Need exercises to loosen rib muscles

Need exercises to loosen rib muscles

Joined: July 25th, 2000, 6:27 am

October 11th, 2010, 3:26 am #1

While having some success with tucking the trail elbow in tight to my side it seems to have caused some rib strain or a slightly pulled muscle. Yah, I'm out of shape, but if I can loosen this up, my score card numbers get a lot lower.

Been retaining much better using the drill Padraig is known to use. He places a head cover under the trail arm and forcibly holds it there till after impact. May be pushing the elbow in a little too hard but I get a nicer flight coming from the inside and my hooking/pulling problems are gone. Just need to loosen up the upper body/rib muscles on my trail side. Thanks for any exercise suggestions.

BTW haven't read Bertholy but a side benefit of this drill is that it seems to help retain the angle, ... and, added some yards. Is this anywhere close to the swing feel you Bertholyites get?
Quote
Like
Share

Joined: October 11th, 2001, 7:22 pm

October 11th, 2010, 11:58 am #2

Good to see ya!

Try the Total Motion Release site. They have a series of exercises you can do, and a very unique approach for many of the aches pains and such that hit us old guys. It has been wonderful for me. They have an two free ebooks, one explaining the exercises and the other the science behind what they talk about.

Regarding the trail elbow, when you do the Blueprint / Bertholy exercises, you try to keep the trail elbow bent as much as yopu can as it pulls against the fixed lead arm. For the right action Bertholy uses the phrase "seek the navel". Here's some pics from my book practicing this move with static holds. Each still represents a hold of 10 seconds:






All the best,

Kevin

"A Blueprint For Golf Excellence"

Never quit til you have a swing you'll never forget!
Quote
Like
Share

Joined: January 1st, 1970, 12:00 am

October 11th, 2010, 4:40 pm #3

While having some success with tucking the trail elbow in tight to my side it seems to have caused some rib strain or a slightly pulled muscle. Yah, I'm out of shape, but if I can loosen this up, my score card numbers get a lot lower.

Been retaining much better using the drill Padraig is known to use. He places a head cover under the trail arm and forcibly holds it there till after impact. May be pushing the elbow in a little too hard but I get a nicer flight coming from the inside and my hooking/pulling problems are gone. Just need to loosen up the upper body/rib muscles on my trail side. Thanks for any exercise suggestions.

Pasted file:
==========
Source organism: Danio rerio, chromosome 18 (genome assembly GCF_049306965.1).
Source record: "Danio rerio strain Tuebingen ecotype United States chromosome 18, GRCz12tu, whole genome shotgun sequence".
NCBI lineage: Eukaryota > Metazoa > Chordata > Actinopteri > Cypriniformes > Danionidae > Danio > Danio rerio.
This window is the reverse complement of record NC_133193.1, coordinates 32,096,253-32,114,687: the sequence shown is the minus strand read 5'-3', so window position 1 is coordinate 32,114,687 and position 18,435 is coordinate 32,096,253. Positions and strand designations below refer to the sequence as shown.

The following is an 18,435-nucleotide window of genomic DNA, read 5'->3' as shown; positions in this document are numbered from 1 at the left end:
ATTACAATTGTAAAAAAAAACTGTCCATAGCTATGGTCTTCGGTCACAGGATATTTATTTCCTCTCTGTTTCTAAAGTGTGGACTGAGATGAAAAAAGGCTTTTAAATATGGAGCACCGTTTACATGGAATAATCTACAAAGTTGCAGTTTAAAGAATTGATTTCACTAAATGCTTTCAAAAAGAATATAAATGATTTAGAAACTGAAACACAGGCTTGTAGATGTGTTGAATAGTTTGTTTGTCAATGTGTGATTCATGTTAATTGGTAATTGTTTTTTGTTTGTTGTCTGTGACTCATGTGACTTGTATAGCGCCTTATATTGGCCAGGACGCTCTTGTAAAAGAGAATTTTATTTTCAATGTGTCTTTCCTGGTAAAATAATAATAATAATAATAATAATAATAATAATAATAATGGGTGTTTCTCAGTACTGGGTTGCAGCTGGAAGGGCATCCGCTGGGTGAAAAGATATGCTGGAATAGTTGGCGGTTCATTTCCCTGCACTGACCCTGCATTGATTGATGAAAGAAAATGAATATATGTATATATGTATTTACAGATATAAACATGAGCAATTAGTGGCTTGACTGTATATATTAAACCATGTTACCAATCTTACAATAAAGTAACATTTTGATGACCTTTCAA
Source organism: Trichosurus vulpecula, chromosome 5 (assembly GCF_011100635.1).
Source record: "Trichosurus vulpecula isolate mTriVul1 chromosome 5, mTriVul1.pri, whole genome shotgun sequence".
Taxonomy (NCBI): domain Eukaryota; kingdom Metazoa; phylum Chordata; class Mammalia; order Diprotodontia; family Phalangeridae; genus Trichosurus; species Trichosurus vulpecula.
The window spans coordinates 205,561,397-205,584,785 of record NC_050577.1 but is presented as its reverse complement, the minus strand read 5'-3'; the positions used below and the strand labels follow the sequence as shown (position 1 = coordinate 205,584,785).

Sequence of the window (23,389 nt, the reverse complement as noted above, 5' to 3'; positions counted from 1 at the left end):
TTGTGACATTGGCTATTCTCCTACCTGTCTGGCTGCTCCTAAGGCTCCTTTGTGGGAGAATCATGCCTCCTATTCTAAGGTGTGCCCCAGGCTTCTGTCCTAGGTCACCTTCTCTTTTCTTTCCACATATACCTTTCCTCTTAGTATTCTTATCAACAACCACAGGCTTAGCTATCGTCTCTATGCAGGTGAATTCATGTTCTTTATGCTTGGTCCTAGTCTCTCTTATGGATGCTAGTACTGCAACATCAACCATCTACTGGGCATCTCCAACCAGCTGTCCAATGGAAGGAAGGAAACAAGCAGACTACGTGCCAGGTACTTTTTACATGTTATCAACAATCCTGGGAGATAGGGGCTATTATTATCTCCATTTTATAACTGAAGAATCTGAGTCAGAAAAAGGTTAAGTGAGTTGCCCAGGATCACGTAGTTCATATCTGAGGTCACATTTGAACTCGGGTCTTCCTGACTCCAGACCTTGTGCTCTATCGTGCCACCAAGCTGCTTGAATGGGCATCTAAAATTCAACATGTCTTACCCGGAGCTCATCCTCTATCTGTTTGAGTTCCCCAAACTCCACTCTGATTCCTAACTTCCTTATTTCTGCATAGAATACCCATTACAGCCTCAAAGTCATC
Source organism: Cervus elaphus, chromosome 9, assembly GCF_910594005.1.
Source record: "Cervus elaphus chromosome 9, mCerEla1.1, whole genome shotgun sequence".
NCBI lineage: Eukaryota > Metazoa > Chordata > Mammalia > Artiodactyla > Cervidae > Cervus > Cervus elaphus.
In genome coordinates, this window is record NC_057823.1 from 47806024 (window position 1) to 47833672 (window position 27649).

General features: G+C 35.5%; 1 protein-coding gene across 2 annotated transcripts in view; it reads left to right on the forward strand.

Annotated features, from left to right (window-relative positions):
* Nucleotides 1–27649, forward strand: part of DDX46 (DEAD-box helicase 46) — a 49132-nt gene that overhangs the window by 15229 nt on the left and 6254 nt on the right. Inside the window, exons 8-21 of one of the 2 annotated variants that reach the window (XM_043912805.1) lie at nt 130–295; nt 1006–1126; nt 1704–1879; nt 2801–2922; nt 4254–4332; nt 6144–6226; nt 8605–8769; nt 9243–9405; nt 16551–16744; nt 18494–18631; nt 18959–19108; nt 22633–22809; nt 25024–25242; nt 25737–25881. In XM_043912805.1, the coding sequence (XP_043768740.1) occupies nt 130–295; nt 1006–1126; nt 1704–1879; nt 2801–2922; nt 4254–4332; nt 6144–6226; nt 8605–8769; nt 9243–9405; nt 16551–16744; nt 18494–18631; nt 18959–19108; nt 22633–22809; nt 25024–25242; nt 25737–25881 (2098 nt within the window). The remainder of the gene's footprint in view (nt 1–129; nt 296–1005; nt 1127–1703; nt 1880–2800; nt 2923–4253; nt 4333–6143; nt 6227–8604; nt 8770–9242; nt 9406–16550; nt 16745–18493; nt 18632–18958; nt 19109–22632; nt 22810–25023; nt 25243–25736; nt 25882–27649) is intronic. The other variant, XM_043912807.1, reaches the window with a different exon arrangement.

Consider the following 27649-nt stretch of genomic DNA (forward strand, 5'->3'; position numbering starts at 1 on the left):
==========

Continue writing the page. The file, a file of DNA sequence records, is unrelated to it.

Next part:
BTW haven't read Bertholy but a side benefit of this drill is that it seems to help retain the angle, ... and, added some yards. Is this anywhere close to the swing feel you Bertholyites get?
Doing the Bertholy drills as Kevin posted holding with stress in the exaggerated position will, over time, develop the needed flexibility and allow your body to get closer to the desired without hurting yourself.

Bertholy does not say your trail arm should stay low enough to keep a head cover in place under your arm but I've found it's VERY difficult (read that as I've never been successful doing it) to get my trail elbow back to the right place if my trail arm gets high enough to let the head cover go; so though I don't use that drill (I may start it) that is likely the feeling I have.

Peter
Quote
Like
Share

Joined: July 25th, 2000, 6:27 am

October 12th, 2010, 5:05 pm #4

Good to see ya!

Try the Total Motion Release site. They have a series of exercises you can do, and a very unique approach for many of the aches pains and such that hit us old guys. It has been wonderful for me. They have an two free ebooks, one explaining the exercises and the other the science behind what they talk about.

Regarding the trail elbow, when you do the Blueprint / Bertholy exercises, you try to keep the trail elbow bent as much as yopu can as it pulls against the fixed lead arm. For the right action Bertholy uses the phrase "seek the navel". Here's some pics from my book practicing this move with static holds. Each still represents a hold of 10 seconds:






All the best,

Kevin

"A Blueprint For Golf Excellence"

Never quit til you have a swing you'll never forget!
I pop in once in a while but a family loss a few years back forced a move and this caused me to fully retire and lose interest in clubmaking. Not to mention that many component suppliers started building clubs along with some of the swing gurus who found club sales would supplement their instruction portfolio.

I'll find a heavy pipe and work on the muscles related to the actual move. The link you provide is no doubt a more comprehensive program but I'm too lazy for that intensity

Thanks again, g'luck with your 'Blueprint', you have a passion I now only dream of,.... golf is pure social recreation now but always experimenting on the course. Never take it to the range where a serious contender should be.
Last edited by D.G. on October 12th, 2010, 5:10 pm, edited 1 time in total.
Quote
Like
Share

Joined: July 25th, 2000, 6:27 am

October 12th, 2010, 5:19 pm #5

Doing the Bertholy drills as Kevin posted holding with stress in the exaggerated position will, over time, develop the needed flexibility and allow your body to get closer to the desired without hurting yourself.

Bertholy does not say your trail arm should stay low enough to keep a head cover in place under your arm but I've found it's VERY difficult (read that as I've never been successful doing it) to get my trail elbow back to the right place if my trail arm gets high enough to let the head cover go; so though I don't use that drill (I may start it) that is likely the feeling I have.

Peter
Hi Peter, I'm going to go with positions Mac and you advocate. Of the opinion that practicing the actual move in lieu of exercising will be more beneficial.